6:54 a.m. on November 27, 2010 (EST)
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..Now i just need to find a decent zipper as the kids want to camp in January...

 You may be able to find a equipment seamstress in your area that can do this repair for you.  I have also found a good shoe and leather goods repair shop will replace zippers, but I'd advice chatting with them before giving them the job, just to make sure they understand what they are doing with your sleeping bag.


10:28 p.m. on November 27, 2010 (EST)
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This was a great read. Thanks guys

6:59 p.m. on December 2, 2010 (EST)
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Good post.


10:33 p.m. on December 2, 2010 (EST)
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A local shop will replace a zipper for $40-$50.  Not that bad considering a winter weight bag of that quality will cost a lot of money.

3:57 p.m. on January 19, 2011 (EST)
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Get the proper zipper if one is to be replaced. A metal zipper adds weight and is cold!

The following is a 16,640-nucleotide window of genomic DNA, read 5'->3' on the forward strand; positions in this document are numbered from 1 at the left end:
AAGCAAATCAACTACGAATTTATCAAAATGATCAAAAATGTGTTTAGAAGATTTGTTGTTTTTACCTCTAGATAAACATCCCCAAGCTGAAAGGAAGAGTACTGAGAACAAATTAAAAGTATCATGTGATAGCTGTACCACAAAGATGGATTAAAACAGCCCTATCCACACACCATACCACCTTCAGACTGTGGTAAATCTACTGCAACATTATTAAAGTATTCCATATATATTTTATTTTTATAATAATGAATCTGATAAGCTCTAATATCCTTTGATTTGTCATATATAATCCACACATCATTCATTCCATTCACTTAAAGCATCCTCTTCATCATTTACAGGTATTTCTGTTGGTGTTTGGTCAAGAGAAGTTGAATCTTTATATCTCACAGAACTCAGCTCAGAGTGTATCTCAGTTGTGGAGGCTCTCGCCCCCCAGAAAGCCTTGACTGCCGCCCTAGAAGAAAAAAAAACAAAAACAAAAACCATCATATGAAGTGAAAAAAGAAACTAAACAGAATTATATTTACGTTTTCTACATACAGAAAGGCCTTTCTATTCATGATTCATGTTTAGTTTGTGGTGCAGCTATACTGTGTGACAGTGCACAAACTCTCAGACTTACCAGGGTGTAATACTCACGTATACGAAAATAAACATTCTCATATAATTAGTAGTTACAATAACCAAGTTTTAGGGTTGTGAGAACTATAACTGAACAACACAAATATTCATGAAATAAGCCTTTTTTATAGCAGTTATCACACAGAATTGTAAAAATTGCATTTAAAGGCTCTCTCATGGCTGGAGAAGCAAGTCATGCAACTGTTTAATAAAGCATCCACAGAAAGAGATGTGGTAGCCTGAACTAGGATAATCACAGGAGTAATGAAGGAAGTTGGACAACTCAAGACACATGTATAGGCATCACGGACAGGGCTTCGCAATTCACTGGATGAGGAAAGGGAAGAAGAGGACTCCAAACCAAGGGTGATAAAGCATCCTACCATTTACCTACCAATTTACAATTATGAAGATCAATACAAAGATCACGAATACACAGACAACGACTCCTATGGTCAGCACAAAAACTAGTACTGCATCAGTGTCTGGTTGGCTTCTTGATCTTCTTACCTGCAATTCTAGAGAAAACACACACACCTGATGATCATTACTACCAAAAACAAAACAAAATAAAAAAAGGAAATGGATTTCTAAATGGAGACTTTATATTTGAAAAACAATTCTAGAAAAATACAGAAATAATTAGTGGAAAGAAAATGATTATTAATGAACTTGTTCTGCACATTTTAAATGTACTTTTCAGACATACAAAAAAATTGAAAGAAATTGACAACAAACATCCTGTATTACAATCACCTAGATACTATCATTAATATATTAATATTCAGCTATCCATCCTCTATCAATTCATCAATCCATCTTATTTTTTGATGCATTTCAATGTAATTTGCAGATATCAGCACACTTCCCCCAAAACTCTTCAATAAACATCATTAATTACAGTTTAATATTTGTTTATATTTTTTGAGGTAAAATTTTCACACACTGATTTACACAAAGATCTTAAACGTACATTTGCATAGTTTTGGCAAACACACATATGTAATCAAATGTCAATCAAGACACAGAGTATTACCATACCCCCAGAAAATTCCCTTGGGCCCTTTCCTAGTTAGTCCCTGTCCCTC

2:14 p.m. on January 23, 2011 (EST)
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I have always used my sleeping bags as backcountry quilts and only zipped in when absolutely necessary, so when the zipper quit on one of our older bags, I cut the teeth and pulls off rather than opening the seams to remove the zipper backing and having to deal with loose down.  I learned how to handle down years ago when I was involved in gear manufacture, but I'm not set up for it at home.  Then, instead of re-zippering the bag onto the old zipper backing, I decided to set it up as a backcountry quilt.  I did leave the "foot-box' intact, and added a few velcro tabs down the side -- so that I can wrap it closed around me if and when I want.  Works great!

I see there are now several companies, such as Nunatak, offering backcountry quilts.